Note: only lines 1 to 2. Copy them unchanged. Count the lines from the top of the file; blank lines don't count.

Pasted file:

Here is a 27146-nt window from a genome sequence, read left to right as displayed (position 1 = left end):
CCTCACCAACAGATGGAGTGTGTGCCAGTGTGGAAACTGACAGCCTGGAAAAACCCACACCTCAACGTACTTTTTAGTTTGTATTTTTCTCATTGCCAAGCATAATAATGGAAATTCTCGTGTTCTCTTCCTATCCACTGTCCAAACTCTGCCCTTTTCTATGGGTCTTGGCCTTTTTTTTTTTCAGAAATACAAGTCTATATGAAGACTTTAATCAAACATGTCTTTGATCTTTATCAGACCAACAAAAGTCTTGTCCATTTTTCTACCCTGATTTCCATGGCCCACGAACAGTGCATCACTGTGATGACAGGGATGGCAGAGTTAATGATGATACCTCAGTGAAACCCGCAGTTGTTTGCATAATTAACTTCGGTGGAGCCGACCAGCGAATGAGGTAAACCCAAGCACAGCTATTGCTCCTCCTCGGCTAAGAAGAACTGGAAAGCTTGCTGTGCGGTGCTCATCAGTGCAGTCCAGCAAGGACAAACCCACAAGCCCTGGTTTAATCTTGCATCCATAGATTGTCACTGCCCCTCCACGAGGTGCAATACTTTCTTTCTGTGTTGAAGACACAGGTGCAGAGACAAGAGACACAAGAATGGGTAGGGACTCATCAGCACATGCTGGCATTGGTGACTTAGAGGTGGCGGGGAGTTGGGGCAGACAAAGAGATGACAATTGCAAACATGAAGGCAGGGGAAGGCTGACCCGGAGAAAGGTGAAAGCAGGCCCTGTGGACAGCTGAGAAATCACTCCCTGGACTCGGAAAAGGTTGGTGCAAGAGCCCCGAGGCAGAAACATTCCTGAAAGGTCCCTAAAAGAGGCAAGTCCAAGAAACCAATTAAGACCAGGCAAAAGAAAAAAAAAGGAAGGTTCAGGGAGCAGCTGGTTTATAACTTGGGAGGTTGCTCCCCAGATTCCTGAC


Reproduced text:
Here is a 27146-nt window from a genome sequence, read left to right as displayed (position 1 = left end):
CCTCACCAACAGATGGAGTGTGTGCCAGTGTGGAAACTGACAGCCTGGAAAAACCCACACCTCAACGTACTTTTTAGTTTGTATTTTTCTCATTGCCAAGCATAATAATGGAAATTCTCGTGTTCTCTTCCTATCCACTGTCCAAACTCTGCCCTTTTCTATGGGTCTTGGCCTTTTTTTTTTTCAGAAATACAAGTCTATATGAAGACTTTAATCAAACATGTCTTTGATCTTTATCAGACCAACAAAAGTCTTGTCCATTTTTCTACCCTGATTTCCATGGCCCACGAACAGTGCATCACTGTGATGACAGGGATGGCAGAGTTAATGATGATACCTCAGTGAAACCCGCAGTTGTTTGCATAATTAACTTCGGTGGAGCCGACCAGCGAATGAGGTAAACCCAAGCACAGCTATTGCTCCTCCTCGGCTAAGAAGAACTGGAAAGCTTGCTGTGCGGTGCTCATCAGTGCAGTCCAGCAAGGACAAACCCACAAGCCCTGGTTTAATCTTGCATCCATAGATTGTCACTGCCCCTCCACGAGGTGCAATACTTTCTTTCTGTGTTGAAGACACAGGTGCAGAGACAAGAGACACAAGAATGGGTAGGGACTCATCAGCACATGCTGGCATTGGTGACTTAGAGGTGGCGGGGAGTTGGGGCAGACAAAGAGATGACAATTGCAAACATGAAGGCAGGGGAAGGCTGACCCGGAGAAAGGTGAAAGCAGGCCCTGTGGACAGCTGAGAAATCACTCCCTGGACTCGGAAAAGGTTGGTGCAAGAGCCCCGAGGCAGAAACATTCCTGAAAGGTCCCTAAAAGAGGCAAGTCCAAGAAACCAATTAAGACCAGGCAAAAGAAAAAAAAAGGAAGGTTCAGGGAGCAGCTGGTTTATAACTTGGGAGGTTGCTCCCCAGATTCCTGAC